Tuesday, March 23, 2010

Recurring Dream - BARDO

BARDO is the culmination of some of LA's finest, doing what they do best - rock! BARDO is part punk, part pop, part rock/alternative; but all attitude. Their album opener, GP Boulevard begins with a simple clean guitar riff and King's vocals, sung clearly and flowing. The drive kicks in at the first chorus and remains throughout the rest of the song.

On track 3, Beautiful, BARDO begins with a tight, in the pocket, groove that complements King's voice perfectly. The pre-chorus gives you layers and drives you into the hooky chorus, singing "you're beautiful."

Run, exposes some of the inner grit within the bands songwriting. Its all drive from the beginning to end. The guitar solo is thought provoking and poignant. Its angular from the straightforward punk-rock tune, but its just the art the song needs.

Finally, on Free To Go, King lilts her voice from almost spoken-word to floating falsetto. The band works thoughtfully throughout the song and plays just what is needed; nothing more, nothing less.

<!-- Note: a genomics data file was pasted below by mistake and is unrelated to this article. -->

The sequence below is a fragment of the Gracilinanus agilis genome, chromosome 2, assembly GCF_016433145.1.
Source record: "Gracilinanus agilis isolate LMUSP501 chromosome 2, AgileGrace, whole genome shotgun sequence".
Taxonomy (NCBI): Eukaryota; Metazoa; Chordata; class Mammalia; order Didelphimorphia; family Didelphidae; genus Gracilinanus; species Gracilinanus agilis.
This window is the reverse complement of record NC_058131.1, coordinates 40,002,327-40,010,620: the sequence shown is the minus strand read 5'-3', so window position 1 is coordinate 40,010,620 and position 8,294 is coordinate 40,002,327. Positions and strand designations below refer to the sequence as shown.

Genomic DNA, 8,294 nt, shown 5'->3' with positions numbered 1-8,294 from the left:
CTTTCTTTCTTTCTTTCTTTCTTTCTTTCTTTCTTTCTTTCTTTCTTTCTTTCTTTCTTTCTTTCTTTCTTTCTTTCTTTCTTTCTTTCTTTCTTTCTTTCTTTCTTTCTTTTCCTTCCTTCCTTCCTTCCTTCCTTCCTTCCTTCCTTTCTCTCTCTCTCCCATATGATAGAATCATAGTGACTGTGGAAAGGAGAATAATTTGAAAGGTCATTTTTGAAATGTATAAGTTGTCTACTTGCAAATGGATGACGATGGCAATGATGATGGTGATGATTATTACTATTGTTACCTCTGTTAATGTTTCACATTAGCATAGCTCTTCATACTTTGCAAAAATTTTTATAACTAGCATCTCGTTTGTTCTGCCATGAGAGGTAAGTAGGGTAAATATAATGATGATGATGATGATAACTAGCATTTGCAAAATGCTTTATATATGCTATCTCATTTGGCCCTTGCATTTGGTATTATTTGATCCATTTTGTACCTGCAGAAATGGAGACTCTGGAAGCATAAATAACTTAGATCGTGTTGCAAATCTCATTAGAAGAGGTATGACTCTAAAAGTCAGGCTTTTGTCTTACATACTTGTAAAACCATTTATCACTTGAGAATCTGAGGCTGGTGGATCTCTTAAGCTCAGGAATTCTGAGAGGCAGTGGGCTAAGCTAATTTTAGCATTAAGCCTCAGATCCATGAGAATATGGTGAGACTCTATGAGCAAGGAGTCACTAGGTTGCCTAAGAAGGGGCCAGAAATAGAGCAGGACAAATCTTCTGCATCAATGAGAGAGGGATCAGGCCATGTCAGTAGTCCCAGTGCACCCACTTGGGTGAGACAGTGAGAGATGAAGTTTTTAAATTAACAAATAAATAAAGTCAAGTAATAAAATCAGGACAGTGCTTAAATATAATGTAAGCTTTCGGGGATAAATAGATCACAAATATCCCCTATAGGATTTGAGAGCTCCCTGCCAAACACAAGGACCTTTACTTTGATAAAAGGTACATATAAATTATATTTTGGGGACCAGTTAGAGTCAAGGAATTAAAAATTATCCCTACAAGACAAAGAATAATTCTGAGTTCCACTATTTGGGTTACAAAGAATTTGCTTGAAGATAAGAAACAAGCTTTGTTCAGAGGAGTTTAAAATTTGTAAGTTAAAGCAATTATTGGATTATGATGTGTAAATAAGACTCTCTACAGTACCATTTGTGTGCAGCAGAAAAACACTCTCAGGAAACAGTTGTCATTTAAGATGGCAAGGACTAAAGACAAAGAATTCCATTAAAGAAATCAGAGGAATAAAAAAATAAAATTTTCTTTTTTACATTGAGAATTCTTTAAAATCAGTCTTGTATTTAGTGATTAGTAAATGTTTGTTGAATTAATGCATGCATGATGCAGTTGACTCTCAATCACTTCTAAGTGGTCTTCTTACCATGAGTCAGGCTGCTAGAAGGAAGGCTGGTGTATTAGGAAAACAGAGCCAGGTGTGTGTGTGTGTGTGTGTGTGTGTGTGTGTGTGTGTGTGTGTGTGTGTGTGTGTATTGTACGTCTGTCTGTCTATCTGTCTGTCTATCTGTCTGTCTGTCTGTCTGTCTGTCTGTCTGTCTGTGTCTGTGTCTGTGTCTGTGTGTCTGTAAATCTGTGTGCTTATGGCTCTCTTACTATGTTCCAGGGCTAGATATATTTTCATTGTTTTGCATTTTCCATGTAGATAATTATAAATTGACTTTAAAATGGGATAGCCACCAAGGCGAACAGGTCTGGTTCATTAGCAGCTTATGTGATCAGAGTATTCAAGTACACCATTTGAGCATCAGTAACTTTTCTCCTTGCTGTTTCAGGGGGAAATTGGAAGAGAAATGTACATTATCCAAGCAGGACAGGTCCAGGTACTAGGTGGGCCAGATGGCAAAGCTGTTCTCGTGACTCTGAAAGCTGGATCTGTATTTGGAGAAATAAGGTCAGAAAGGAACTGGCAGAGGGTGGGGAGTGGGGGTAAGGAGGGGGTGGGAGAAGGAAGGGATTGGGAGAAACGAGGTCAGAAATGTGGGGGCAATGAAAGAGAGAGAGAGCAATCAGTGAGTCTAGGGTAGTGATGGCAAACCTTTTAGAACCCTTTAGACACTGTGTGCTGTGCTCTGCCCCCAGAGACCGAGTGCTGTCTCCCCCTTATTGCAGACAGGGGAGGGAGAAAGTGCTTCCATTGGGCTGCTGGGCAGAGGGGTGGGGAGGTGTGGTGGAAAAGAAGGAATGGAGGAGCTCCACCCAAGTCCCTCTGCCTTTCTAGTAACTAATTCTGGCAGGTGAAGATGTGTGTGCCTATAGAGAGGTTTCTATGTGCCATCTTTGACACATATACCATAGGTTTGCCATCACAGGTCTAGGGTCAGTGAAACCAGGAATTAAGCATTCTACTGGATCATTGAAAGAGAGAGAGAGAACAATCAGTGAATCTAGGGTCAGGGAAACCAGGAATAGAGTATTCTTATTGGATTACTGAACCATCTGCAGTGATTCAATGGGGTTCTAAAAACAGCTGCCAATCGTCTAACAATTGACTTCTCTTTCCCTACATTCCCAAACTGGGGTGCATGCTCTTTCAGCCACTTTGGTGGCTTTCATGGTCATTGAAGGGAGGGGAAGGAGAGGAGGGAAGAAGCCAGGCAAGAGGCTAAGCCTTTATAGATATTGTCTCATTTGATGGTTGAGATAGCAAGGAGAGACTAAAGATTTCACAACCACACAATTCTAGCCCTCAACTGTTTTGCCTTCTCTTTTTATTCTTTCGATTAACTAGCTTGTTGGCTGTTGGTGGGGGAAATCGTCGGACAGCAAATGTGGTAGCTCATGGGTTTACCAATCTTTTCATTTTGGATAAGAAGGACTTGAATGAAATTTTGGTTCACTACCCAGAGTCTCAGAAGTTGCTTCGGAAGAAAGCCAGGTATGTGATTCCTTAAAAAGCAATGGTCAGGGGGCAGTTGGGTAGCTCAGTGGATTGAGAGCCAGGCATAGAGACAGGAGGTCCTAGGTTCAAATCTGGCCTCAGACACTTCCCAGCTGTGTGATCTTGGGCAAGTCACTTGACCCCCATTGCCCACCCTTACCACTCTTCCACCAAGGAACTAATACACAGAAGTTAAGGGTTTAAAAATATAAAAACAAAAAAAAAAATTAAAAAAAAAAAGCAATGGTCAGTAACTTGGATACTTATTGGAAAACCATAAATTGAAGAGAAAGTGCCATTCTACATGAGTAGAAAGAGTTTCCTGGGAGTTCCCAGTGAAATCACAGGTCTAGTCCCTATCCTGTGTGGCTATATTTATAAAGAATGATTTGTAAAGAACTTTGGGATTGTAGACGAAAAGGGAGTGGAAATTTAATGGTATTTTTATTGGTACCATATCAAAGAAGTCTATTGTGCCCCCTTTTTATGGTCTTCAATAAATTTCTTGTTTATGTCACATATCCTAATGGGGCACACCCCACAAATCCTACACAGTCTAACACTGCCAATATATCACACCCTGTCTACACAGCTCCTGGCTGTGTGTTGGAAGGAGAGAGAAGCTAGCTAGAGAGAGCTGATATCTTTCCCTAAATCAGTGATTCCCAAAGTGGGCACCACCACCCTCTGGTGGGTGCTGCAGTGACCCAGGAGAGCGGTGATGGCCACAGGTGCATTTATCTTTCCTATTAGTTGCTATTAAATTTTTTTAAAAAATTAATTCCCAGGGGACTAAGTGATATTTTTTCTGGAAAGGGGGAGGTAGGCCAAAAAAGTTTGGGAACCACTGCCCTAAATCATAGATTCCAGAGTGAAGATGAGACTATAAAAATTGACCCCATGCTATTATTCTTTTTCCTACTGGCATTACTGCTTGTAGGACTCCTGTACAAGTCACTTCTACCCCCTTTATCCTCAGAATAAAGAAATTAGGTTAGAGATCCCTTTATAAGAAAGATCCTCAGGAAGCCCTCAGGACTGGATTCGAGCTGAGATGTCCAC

BARDO clearly exhibits recording prowess and songwriting critique.

LA'ers...check them out if you haven't already!

RATING: 4 of 5 stars

Monday, March 22, 2010

The Only Ride You Can Get - Keith Moody

From the first listen, Keith Moody reminded me of a nice blend of Americana roots-rock and country. There are moments of Tom Petty, Gin Blossoms, and Keith Urban. Moody has a pop appealing ear that truly shows in his writing and production.

His album, The Only Ride You Can Get, was produced by Moody and Jason Elgin. Album opener, Think, does a great job of implementing a mandolin into the forefront. The two-step drum groove keeps the pace up and Moody's vocals are stellar.

Press Gas and Go have all of the components of a pop-rock/county tune. There's catchy guitar riffs mixed with vocal hooks that will have you humming along by the second chorus. On Love Drunk, Moody again utilizes the mandolin as lead rhythm instrument. This song falls more into the vein of roots rock a la a more southern Bob Dylan.

Finally on his title track, Moody writes a country ballad. The verses are almost spoken, and draw in the listener. The choruses are full of great harmonies and backing vocals that make this a great cap on the album!

RATING: 4 of 5 stars